confirmations they had and actions the president took, it seems in line with what the public has seen him do and heard him say. that color is not just technically going to intent, to the whole credibility of the testimony the person alleging this crime is telling you about. juries listen to that stuff very carefully. >> jennifer rodgers, thank you so much for helping us with these details. to the next big story, democrats moving quickly to try to block president trump's national emergency at the southern border and the house is trying to block it and send it to the senate where a high profile gop is bucking the president. tell us about the opposition. >> well, that big thing to watch today is how many republicans actually vote with democrats to block the president's executive action on the southern border. democrats have been trying to make the case, this isn't about republican policies or
democratic policies on the border, this is about preserving congress's power to spend money and decide where taxpayers dollars go. all of that is important to watch today. how this vote goes in the house could determine how republican senators actually vote. we already know the majority leader, mitch mcconnell is opposed to the president doing this during spending negotiations last month and has now come around to the idea, many republican senators very troubled. susan collins, a republican fromman, said she would vote with democrats against the president's declaration. we also know thom tillis, a republican from north carolina, up for re-election in 2020, is voting against it. he said in an op-ed i cannot side with more ways to bypass congress. i cannot endorse a president i know future left wing presidents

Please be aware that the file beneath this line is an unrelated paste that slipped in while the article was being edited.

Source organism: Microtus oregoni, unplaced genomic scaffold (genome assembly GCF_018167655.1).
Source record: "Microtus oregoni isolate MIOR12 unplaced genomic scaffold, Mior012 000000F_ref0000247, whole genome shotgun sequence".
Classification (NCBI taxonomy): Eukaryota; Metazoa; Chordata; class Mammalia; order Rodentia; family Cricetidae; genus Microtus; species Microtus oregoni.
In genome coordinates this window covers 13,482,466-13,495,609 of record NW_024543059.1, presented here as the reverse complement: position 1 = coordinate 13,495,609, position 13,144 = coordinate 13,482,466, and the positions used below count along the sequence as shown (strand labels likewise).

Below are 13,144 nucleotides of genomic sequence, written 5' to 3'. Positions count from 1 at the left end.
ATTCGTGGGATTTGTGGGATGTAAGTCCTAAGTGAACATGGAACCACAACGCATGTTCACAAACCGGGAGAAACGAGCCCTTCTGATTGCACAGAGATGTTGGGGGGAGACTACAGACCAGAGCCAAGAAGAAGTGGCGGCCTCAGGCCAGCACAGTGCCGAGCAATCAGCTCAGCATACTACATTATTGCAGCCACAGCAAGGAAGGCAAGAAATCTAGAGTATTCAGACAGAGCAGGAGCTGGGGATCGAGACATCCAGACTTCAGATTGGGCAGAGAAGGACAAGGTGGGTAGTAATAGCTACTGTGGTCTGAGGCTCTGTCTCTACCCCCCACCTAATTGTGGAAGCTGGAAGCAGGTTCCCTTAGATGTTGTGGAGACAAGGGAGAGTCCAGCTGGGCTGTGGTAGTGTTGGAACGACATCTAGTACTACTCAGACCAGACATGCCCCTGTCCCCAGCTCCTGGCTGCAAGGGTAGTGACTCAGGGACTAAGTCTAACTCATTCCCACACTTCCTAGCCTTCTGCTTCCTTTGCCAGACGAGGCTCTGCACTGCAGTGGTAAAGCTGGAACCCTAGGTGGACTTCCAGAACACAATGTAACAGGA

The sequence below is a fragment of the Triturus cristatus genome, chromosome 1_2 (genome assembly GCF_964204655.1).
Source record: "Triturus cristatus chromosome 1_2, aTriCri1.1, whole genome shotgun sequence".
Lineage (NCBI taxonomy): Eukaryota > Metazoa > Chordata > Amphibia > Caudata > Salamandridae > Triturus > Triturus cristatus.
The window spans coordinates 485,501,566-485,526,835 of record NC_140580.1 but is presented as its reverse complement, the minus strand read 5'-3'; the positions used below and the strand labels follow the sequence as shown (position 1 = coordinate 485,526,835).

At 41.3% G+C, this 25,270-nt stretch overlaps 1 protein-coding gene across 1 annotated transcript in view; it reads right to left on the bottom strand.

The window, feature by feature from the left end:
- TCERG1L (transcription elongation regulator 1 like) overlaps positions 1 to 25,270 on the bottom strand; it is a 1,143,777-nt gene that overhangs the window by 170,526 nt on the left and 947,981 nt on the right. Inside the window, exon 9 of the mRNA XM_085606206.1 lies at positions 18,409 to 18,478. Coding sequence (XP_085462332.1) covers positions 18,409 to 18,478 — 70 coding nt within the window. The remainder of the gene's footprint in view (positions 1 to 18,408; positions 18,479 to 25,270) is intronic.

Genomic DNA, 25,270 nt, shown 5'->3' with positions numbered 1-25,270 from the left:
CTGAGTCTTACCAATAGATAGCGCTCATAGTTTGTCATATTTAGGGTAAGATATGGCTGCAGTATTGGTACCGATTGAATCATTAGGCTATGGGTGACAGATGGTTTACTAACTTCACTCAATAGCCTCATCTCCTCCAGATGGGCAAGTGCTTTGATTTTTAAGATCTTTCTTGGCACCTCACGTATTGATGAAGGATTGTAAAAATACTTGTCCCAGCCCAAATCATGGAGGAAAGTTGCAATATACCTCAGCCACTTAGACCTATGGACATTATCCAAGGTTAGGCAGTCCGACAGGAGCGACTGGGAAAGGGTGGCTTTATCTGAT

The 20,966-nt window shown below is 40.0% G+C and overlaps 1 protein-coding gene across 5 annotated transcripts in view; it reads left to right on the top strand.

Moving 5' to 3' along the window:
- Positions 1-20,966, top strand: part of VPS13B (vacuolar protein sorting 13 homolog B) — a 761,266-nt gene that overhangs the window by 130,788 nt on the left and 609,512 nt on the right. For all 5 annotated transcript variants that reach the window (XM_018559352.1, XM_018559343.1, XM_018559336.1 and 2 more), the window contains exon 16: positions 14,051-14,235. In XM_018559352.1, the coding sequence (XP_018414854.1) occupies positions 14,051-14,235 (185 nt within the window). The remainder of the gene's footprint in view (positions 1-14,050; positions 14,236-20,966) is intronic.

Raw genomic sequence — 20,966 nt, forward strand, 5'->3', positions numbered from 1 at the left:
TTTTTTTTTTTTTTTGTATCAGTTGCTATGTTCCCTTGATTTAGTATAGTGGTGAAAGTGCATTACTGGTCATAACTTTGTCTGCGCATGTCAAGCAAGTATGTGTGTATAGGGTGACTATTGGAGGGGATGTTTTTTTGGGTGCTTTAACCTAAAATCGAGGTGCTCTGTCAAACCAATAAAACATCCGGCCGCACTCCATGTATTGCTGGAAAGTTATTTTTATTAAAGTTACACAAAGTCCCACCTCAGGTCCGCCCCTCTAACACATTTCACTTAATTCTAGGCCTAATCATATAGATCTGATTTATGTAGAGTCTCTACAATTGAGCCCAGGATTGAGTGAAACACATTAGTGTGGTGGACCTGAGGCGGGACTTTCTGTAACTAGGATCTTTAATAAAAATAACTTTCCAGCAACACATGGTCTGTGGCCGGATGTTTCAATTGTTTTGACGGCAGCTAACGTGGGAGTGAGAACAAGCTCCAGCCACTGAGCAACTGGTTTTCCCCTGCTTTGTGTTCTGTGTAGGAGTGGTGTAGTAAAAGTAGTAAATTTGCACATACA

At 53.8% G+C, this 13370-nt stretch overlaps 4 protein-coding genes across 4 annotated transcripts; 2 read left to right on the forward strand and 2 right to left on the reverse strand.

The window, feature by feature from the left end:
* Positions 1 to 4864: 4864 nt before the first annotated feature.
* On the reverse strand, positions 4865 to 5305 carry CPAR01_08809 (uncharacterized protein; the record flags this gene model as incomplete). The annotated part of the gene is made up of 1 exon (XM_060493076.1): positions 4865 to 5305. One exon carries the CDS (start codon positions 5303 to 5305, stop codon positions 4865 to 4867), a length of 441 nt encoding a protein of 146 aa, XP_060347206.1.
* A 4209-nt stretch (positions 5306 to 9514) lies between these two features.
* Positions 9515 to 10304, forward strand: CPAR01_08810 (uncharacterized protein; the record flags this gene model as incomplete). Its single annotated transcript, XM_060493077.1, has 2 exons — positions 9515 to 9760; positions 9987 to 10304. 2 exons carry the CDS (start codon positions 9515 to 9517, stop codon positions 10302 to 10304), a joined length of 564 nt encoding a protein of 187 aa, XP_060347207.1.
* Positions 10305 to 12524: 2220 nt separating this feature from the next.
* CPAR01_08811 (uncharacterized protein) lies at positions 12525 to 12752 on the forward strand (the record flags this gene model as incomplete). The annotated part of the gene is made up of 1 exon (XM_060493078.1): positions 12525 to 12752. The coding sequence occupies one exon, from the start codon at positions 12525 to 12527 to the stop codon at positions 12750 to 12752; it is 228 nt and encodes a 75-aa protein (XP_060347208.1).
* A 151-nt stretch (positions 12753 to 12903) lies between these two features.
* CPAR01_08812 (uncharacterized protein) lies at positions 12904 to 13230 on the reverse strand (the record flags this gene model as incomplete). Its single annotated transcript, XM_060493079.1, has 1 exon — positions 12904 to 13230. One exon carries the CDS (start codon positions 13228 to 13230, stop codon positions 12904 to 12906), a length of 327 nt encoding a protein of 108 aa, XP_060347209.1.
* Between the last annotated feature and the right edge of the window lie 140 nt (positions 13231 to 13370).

will exploit to express radical ideology and individual freedom. the president said he would block anything that came to his desk in that declaration, but will congress vote en masse in the coming weeks? >> republicans in the house today, they don't need to die on the hill, there are enough votes from democrats to send this onto the senate. are house republicans expressing some opposition? >> for example, will herd, texas border congressman said he's been opposed to this declaration from the giddy-up. a lot of republicans on record saying this is unwise, not necessarily policy they don't support but a constitutional problem. they don't need to focus on that although they should if they're going to be consistent. it's the senate, republicans in the senate.